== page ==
Leaders in the social sector feel as though they are climbing Everest with no oxygen, no rest stops, and no base camp. Coaches and facilitators who support the social sector need to understand the unique challenges that leaders face.
Leading in the social sector takes gutsy compassion, and a different skill set than what’s needed in the corporate world. Executive directors work in an environment of perpetual urgency, where ordinary practices are completely suspended, as they work in the thin air of the sector most often referred to as “nonprofit.” EDs have the benefit of staff who are energized by their passion for making a better world, but who quickly become depleted and frustrated by low pay and the slow pace of change.
Some of the unique challenges social sector leaders face include: Scarcity Mentality, Martyr Meltdown, Burnout, Rescuers Rush, Staffing Challenges, Pinch Point Stress, and Founder’s Syndrome. Let’s look at each of these and explore how coaches and facilitators can offer the base camp, the rest stops and the jolt of oxygen that supports climbers on their way to the summit.
Nonprofit leaders are drawn to social change work because of their passion. They have high dreams that they can only accomplish if they break the cycle of poverty. Otherwise they become embittered old-timers who resent the personal cost and lack of progress. Younger leaders start down that same path, and the only way to turn around the culture of scarcity is to develop the leadership capacity and shift the fear that drives most nonprofits.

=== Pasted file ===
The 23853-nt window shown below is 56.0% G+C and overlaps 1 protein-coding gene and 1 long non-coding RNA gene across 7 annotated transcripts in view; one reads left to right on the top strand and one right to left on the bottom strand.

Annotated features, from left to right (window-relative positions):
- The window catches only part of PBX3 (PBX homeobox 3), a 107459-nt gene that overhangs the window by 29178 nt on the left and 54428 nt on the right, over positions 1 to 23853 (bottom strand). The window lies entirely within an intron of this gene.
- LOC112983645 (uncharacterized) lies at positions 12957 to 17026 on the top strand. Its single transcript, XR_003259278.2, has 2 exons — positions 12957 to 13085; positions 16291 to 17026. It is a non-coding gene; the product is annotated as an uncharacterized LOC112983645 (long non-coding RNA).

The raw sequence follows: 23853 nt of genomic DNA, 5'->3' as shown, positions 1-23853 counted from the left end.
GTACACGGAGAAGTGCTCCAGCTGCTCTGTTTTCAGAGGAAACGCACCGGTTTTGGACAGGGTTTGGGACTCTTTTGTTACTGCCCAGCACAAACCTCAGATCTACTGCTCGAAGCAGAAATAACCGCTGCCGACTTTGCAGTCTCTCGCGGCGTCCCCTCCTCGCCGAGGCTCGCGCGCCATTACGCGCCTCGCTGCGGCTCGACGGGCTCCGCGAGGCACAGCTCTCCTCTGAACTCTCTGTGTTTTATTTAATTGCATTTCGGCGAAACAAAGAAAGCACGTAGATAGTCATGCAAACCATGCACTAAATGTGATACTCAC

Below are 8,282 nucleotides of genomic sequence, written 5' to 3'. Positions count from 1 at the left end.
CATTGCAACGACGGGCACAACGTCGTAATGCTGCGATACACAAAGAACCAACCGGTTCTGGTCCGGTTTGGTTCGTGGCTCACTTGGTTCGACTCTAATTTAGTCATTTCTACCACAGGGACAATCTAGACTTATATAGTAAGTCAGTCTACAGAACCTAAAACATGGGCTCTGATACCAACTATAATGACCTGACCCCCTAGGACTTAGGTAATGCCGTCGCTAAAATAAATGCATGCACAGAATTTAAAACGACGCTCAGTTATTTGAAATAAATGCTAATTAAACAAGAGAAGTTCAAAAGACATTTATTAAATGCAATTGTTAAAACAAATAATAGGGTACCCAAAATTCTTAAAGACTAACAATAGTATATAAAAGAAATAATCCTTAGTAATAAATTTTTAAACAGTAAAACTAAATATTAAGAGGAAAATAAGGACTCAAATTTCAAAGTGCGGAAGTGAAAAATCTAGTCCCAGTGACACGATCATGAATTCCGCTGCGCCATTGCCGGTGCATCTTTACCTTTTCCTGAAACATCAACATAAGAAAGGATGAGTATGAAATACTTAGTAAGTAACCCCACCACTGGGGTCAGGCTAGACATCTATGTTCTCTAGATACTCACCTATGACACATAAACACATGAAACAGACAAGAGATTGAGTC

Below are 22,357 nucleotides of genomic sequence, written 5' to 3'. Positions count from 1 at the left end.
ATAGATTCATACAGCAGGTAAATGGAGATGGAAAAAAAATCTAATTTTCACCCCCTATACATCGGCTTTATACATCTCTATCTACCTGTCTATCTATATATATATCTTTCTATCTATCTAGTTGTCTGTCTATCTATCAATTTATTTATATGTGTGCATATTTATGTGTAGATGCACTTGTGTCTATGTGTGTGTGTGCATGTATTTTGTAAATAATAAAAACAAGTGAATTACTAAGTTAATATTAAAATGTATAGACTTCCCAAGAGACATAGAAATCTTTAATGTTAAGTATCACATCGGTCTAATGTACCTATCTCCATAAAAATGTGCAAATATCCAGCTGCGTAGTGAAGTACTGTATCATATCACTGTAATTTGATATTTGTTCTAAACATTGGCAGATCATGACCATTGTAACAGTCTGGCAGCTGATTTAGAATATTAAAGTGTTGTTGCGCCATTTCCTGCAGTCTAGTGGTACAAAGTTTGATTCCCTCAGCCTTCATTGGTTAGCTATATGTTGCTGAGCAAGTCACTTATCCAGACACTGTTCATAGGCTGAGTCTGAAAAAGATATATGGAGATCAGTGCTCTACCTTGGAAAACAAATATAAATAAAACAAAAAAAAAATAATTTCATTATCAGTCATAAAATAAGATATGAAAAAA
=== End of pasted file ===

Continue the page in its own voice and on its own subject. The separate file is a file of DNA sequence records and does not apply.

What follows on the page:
Securing funding is a huge challenge, especially as politicians change every two to four years, along with the changing mission and turnover in foundations. Many advocacy organizations have disgruntled staff because they lack the political savvy it takes to make headway in Washington. In frustration, they often lash out at their internal comrades. Activists need to build strength internally, at the personal and organizational levels, to support each other in the heart-breaking and heart-warming work of social change. For that we need explicit boundaries and team building skills to stop the bullying and in-fighting.
Mission creep, or expansion of the organization’s mission beyond its original purpose, is a common problem as organizations shift their goals to match the goals of their funders. The fear that funds will be cut becomes the driving force, and organizations spend the bulk of their time seeking funding.
Nonprofit martyrdom doesn’t serve the organization or the clients because the poverty mentality gets transferred to the people they help. Low income people don’t need more poverty mentality—they need economic empowerment. Recently foundations have recognized how they promote the poverty mentality by providing aid instead of empowerment. Instead of hosing down problems with cash and insisting that their dollars be used for direct services, philanthropists are looking at long-term results. Funders tend to look for programmatic results rather than take a long-term approach to developing leaders on the front line. For instance, funding for leadership development and capacity building within grantee organizations has been almost non-existent until recently.
Do not think that love, in order to be genuine, has to be extraordinary. What we need is to love without getting tired. – Mother Theresa